Will the New Ballpark Plan Include Rezoning to Allow Over 3,000 Homes?

On the Tri-City Beat blog Matt Artz created a post noting that the original agreement to bring the A’s to Fremont included allowing them to develop over 3,000 homes. Mayor Wasserman noted that he would reconsider doing this if a ballpark were back on the table. Below is my post on this.

Of all of the huge issues that were glossed over in last week’s Council meeting, this was arguably the biggest. Why in the world would Wolff and the A’s be willing to spend the $400-500 million needed to build a ballpark? I guess establishing the rationale for a developer actually wanting to pay for the ballpark is not necessary if you’re just doing a ‘conceptual analysis’.

Read the rest of this entry

Position Paper on the A's Locating on the NUMMI Site

My position paper on the recent ‘conceptual approach’ of building a stadium on NUMMI property.

I spoke at the most recent Council meeting discussing this issue.  Below is what I had to say in the one minute the Council allowed each speaker.

Much economic research has been done on the effect of sports stadiums on local economies.  The results have consistently shown that ballparks are simply NOT good economic generators.

You can not provide us with any examples of an instance where a ballpark, on its own, has served as a catalyst for economic development.  It simply has not happened.

You are suggesting that, in these difficult economic times, that we gamble with a large amount of money on a completely unproven economic model.  This is clearly an irresponsible use of our taxpayers’ money.

We know for sure that NUMMI did not want to operate right next to a ballpark.  If NUMMI had a problem with it, I imagine that any large manufacturer, or any large employer for that matter, would feel the same way.  We also know for sure that some of our largest retailers did not want a ballpark right next to their stores.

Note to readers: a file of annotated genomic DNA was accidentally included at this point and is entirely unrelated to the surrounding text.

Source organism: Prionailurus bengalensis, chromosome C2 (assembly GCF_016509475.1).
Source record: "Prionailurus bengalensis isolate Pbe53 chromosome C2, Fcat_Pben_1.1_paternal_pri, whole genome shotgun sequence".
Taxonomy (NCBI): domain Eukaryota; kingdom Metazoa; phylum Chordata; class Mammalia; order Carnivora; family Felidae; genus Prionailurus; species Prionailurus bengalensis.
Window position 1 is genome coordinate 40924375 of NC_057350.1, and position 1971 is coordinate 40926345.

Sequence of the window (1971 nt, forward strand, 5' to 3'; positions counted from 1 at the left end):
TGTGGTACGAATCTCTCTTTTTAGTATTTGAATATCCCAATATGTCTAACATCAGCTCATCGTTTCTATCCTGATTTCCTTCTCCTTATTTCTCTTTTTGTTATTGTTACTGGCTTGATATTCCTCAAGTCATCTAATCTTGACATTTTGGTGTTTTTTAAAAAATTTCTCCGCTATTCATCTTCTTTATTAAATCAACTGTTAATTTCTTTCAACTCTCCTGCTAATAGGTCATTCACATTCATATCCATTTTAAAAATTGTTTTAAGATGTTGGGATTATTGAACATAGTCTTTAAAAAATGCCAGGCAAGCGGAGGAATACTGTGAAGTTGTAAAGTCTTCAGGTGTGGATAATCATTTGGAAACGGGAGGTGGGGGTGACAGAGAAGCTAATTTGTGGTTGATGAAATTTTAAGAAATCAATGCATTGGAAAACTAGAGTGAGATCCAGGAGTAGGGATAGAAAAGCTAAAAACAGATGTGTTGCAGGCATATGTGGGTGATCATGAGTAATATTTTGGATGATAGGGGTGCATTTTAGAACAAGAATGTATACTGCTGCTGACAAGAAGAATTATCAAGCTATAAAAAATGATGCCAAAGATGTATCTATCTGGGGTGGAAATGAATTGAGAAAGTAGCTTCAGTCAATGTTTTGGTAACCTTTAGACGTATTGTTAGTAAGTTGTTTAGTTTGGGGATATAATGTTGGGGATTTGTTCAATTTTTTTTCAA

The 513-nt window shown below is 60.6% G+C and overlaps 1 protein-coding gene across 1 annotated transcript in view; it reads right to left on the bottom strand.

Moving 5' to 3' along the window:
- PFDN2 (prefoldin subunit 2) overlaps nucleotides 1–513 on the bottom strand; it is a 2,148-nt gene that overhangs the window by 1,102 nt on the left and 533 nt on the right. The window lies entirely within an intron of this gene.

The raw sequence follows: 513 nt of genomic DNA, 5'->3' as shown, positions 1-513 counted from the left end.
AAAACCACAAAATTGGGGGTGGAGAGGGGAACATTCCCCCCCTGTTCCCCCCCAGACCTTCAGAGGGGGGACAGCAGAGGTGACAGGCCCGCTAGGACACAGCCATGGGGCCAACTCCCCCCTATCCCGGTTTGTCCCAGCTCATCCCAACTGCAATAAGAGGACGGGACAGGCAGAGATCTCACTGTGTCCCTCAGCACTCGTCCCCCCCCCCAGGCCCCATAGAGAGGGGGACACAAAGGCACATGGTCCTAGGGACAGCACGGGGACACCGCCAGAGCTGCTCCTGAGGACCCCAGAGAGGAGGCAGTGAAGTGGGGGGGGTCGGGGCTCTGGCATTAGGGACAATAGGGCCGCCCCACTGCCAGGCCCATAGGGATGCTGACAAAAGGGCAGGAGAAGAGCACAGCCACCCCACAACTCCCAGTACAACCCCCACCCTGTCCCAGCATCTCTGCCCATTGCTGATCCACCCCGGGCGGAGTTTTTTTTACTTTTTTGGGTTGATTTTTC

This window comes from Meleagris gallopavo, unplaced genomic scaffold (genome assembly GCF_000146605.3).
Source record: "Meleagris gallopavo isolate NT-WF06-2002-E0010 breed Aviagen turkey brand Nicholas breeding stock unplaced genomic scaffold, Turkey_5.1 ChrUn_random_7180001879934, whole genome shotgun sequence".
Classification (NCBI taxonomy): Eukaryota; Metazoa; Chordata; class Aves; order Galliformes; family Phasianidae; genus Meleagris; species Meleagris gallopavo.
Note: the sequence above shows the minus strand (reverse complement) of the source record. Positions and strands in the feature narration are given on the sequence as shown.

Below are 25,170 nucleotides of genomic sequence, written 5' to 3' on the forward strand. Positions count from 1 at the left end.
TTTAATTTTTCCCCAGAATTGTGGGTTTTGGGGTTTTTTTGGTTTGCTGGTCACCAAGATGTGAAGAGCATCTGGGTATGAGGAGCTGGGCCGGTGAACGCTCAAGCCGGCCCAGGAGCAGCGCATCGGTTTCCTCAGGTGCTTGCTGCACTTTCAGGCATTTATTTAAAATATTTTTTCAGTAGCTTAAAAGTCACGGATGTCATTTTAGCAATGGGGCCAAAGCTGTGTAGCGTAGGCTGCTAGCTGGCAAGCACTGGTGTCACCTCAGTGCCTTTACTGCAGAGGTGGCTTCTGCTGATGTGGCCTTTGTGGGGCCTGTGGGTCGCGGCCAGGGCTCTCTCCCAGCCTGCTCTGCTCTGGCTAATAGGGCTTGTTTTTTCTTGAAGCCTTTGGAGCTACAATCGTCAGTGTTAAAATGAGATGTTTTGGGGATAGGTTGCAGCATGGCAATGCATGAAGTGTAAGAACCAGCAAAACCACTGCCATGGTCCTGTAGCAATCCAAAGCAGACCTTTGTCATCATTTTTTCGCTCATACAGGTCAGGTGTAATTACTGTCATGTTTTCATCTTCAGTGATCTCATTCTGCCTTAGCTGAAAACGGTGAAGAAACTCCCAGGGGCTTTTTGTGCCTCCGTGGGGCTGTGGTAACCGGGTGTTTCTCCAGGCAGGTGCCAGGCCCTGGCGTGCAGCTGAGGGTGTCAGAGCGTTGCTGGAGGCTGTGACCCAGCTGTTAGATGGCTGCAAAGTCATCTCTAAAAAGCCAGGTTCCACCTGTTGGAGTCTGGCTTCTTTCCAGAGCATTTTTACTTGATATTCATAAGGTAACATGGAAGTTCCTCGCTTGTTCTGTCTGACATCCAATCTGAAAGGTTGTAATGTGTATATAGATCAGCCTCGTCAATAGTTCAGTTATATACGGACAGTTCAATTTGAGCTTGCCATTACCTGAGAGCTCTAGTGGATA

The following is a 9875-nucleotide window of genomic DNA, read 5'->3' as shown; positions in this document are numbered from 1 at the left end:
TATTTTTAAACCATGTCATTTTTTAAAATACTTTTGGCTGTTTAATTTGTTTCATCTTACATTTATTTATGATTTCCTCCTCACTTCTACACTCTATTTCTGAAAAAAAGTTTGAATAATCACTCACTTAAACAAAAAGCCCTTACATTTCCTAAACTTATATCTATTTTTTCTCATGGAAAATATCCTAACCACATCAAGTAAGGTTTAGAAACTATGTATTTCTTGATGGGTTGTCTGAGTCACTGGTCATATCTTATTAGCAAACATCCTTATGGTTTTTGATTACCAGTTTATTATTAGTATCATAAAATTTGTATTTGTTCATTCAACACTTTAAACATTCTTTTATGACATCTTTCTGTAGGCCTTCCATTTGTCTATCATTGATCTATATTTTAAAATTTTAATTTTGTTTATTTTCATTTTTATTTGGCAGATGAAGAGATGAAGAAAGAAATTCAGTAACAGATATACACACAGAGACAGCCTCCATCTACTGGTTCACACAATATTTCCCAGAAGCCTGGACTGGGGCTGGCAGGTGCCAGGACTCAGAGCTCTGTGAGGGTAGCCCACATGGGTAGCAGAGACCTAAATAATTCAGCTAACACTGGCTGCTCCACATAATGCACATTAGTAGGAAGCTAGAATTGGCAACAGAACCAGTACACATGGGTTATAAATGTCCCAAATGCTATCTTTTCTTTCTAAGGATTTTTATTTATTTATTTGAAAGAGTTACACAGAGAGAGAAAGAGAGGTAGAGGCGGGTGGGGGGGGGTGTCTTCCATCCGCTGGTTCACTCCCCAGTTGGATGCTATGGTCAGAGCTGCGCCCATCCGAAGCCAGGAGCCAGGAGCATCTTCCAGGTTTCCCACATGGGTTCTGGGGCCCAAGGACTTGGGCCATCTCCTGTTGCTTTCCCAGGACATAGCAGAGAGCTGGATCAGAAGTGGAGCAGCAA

I understand that these are difficult economic times.  It will probably be quite a while before we can hope to win back the employment that we lost with NUMMI.  The last thing we should do is put something on that site that will actually be a deterrent to a new manufacturer.

First Blog post from 2008 Campaign (March 30, 2008)

In starting to blog the campaign activity, I decided to go back and capture some historical events that have happened up to this point in time.

March 17, 2008 – First Campaign Meeting: We have our first meeting where we’re now strategizing about how to win the election. Fourteen people show up excited about my running. I’m now convinced that I have all that I need to run a viable campaign and actually win in November. It’s starting to get exciting.

March 2, 2008 – Decision to Run: I talk with all of the key people in my life to get their take on whether they’d be able to put up with me as I commit to doing all that it will take to win in November. I get nothing but support. I take a deep breath and decide to run. I announce my intent at the March 3 meeting of the Friends of Fremont.

January, 2008 – Friends of Fremont Forms: A group of Fremont residents forms the group “Friends of Fremont.” The goal of the group is to look at the upcoming elections in Fremont and nearby communities and try to get candidates into office that are more aligned with their policies than the current group of leaders. The group meets on a bi-weekly basis hearing from other cities that have successfully established similar advocacy groups and strategizes to determine how to bring this success to Fremont and the Tri-City area.

November, 1991 – Vinton Bacon Sr. wins seat on Mill Creek City Council: Yes, this has nothing to do with my campaign but I hope to carry on my father’s legacy of public service at the City Council level. He was known for being a strong fiscal conservative, something I would definitely strive to be myself.

My father had several hundred buttons printed up for his campaign that were never used. Finding these at his house last summer helped put the idea in my head that it would be fun to run for City Council. As an advocate of recycling, my father would be proud of my re-using his buttons.